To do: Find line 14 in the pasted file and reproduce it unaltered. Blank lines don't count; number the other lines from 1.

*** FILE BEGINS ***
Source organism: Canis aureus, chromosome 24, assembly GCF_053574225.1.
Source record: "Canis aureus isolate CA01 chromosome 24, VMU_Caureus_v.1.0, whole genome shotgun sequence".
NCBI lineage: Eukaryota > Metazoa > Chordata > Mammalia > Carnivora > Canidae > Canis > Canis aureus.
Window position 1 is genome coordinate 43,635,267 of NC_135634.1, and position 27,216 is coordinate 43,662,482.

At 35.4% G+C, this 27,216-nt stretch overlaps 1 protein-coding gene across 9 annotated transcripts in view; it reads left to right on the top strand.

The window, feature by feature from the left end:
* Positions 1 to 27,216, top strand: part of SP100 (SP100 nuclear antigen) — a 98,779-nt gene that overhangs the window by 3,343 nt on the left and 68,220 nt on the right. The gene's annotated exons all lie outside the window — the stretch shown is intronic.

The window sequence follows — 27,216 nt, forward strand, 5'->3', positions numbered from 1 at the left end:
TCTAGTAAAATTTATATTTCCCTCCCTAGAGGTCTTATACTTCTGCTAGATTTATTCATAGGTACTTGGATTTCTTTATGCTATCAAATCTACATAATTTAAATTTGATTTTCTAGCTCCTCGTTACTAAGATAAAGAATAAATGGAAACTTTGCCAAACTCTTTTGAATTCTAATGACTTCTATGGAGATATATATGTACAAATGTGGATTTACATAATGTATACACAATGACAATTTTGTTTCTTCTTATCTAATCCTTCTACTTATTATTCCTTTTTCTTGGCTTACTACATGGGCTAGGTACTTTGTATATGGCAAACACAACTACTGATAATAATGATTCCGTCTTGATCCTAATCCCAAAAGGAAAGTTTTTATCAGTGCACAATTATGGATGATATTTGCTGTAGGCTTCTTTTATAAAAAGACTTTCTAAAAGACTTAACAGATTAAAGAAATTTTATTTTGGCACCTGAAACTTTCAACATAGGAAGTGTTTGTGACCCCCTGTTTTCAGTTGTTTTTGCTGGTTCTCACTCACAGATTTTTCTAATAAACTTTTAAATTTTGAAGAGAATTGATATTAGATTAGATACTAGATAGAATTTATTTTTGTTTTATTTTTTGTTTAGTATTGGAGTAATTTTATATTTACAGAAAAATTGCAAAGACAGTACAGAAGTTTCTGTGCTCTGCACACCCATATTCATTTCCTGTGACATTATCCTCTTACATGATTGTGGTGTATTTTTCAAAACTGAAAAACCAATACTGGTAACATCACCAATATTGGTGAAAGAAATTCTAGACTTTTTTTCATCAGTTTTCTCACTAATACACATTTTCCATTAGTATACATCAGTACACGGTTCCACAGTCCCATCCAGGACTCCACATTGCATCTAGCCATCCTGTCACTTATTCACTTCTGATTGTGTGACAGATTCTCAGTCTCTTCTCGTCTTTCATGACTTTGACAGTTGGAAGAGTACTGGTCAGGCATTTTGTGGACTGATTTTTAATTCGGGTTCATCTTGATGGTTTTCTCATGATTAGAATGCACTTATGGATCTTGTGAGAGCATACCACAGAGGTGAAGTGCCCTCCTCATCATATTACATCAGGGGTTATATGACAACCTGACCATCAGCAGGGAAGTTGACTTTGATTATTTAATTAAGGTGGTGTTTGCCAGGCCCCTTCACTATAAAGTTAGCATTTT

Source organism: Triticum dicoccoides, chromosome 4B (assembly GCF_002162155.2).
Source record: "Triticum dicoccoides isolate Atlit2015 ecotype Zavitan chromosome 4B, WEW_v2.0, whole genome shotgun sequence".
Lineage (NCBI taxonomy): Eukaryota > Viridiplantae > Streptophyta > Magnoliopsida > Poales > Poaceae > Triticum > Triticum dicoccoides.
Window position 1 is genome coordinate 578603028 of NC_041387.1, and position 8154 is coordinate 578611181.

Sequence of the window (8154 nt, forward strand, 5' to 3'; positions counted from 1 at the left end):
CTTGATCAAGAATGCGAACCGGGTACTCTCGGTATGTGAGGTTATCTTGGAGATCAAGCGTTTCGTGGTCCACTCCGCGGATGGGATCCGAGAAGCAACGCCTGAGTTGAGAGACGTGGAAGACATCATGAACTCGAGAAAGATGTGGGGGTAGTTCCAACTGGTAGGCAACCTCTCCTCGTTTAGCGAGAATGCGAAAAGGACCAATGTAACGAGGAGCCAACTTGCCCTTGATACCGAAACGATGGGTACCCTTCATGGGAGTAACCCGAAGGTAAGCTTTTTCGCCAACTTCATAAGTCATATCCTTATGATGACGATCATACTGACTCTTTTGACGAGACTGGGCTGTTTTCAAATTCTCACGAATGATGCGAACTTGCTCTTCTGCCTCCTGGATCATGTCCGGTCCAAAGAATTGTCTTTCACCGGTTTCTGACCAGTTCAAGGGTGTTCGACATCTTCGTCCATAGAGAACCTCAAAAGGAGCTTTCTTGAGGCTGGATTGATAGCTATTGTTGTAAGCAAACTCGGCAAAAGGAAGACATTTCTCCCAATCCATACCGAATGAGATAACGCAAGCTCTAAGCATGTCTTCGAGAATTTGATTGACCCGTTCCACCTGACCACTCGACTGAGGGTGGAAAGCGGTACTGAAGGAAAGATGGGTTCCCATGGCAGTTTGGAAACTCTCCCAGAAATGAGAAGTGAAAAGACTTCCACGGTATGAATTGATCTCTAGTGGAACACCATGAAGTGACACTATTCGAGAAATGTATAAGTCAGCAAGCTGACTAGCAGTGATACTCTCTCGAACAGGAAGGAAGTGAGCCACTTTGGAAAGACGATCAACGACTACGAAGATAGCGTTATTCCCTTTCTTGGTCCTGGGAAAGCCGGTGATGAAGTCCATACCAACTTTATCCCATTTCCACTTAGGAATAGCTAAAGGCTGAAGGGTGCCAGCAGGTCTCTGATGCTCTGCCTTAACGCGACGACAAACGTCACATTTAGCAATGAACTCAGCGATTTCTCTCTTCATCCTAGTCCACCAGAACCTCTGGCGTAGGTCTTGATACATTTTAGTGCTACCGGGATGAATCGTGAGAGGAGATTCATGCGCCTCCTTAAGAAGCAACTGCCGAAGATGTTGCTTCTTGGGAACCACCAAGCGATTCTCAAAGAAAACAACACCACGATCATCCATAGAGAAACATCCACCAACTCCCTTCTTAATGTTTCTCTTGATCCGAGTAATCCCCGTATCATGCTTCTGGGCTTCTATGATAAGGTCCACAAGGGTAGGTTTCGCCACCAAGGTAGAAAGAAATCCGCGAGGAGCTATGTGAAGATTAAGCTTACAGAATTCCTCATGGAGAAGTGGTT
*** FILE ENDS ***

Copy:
Sequence of the window (8154 nt, forward strand, 5' to 3'; positions counted from 1 at the left end):